10. Every time I read one of your delightful restaurant reviews, I think about how much Ohio has changed since I was growing up there in the sixties and seventies. I was fascinated with ethnic food when I was a kid (and I still am) and there was nothing like you describe then. There might have been in Cleveland, but we didn’t get up that way very often. And when we did, my dad preferred Italian food. But my mom would bring me cookbooks from the library, and then my dad would drive me around trying to find some of the ingredients in the books. I remember making won ton for a show and tell at school and having found the wrappers at some tiny little store in Akron.

    Anyhoo, I’m so glad that you have these opportunities to try all the dumplings in the world!

  11. If you haven’t already done so, see if you can find one of the Chinese style dim sum (steamed dumpling) places. Traditionally, the waitstaff brings around a cart with 6-10 different varieties of steamed goodies in their own tiny steamers with 2-4 in each. You pick what you want, and they mark it down on a punch card; they will usually make 2-3 passes by your table so you can try several varieties (and they can collect the empty steamers.)

  12. I guess I assumed you only had a sip of each of the drinks, but I too was a little worried. I definitely wouldn’t want more unless I liked it, and even then I couldn’t drink a whole serving of anything alcoholic. Such a waste. Speaking of foreign ingredients, I watch a lot of K-drama, and found the garden center had perilla plants, so I got one, to see what that was like, apparently a sweetish flavor like cinnamon or cloves, so I’ll have to explore what kind salad or savoury will go well with it. Enjoyed your review!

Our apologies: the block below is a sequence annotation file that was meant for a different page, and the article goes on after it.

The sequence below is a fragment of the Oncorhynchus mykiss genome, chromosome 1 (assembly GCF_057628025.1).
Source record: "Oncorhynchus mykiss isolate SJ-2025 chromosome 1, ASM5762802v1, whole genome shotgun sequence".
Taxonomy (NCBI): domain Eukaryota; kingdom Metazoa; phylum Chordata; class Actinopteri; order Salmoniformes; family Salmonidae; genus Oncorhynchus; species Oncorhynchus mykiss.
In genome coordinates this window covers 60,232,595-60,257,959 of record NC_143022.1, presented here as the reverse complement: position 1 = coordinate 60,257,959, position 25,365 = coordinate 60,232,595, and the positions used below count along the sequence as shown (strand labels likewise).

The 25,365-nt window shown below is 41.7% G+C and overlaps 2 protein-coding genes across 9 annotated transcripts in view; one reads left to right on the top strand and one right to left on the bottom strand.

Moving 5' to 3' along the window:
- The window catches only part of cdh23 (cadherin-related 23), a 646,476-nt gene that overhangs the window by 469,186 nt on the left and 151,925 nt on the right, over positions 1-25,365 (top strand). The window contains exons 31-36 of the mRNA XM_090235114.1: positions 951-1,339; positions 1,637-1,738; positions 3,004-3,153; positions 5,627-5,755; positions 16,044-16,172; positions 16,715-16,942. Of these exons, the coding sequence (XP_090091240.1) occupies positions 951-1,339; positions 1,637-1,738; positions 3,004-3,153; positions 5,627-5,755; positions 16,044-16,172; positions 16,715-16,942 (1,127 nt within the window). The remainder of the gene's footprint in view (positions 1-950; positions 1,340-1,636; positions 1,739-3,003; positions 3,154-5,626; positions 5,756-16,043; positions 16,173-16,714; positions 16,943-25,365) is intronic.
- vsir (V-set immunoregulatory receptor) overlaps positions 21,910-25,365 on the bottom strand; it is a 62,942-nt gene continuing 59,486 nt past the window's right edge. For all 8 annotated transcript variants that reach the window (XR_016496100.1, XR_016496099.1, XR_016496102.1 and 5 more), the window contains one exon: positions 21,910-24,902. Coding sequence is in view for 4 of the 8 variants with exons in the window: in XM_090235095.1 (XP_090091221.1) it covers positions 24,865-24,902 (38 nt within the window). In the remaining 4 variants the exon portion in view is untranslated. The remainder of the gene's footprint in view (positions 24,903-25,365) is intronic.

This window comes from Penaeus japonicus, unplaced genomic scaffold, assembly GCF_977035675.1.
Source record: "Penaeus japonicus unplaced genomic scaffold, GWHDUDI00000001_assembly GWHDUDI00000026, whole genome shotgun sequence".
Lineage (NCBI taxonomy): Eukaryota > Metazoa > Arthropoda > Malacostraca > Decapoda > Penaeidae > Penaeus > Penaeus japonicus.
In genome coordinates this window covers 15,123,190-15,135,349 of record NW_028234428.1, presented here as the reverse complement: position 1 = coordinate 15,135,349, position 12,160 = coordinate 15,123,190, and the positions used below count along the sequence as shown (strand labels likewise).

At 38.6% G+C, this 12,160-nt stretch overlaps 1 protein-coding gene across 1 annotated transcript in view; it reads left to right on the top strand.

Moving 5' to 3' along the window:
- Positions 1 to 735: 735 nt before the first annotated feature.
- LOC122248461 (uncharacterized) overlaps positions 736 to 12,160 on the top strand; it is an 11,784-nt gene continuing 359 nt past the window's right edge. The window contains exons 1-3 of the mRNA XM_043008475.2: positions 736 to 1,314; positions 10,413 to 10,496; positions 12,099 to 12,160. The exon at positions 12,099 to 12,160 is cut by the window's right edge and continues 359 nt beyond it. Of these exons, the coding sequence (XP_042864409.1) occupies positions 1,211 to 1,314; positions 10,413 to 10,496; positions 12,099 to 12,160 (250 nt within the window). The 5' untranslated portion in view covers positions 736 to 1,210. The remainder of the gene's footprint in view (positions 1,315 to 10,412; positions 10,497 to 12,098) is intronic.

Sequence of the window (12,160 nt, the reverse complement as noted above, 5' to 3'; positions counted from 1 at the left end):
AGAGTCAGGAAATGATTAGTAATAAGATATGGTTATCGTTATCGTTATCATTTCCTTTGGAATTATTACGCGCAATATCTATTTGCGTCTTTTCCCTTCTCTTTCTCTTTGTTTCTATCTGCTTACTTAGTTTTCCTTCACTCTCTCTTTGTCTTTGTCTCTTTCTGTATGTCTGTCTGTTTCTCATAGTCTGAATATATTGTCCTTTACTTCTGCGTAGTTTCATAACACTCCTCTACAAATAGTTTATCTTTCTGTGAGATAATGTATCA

13. If you’re interested in trying out different ramen places – Sima down here in Dayton has a ramen night on Thursdays. It’s a Japanese/Korean place, so it has a great menu overall too.

  14. As others have alluded to, potstickers are a type of dumpling.. Dumpling is any kind of filling inside a doughy wrapper- pierogi, ravioli, potsticker are all dumplings.
    That said, going by your pictures I would say actually the “beef dumpling” is traditionally what is called a potsticker, the deep fried ones are the wrong shape.

  15. Another great review, Athena! I really enjoyed the photos to go with each food and drink. It was quite a tasting, with your pairings. The foods and drinks were well presented and your descriptions were detailed. Please go back again with the full menu. I can’t wait for more!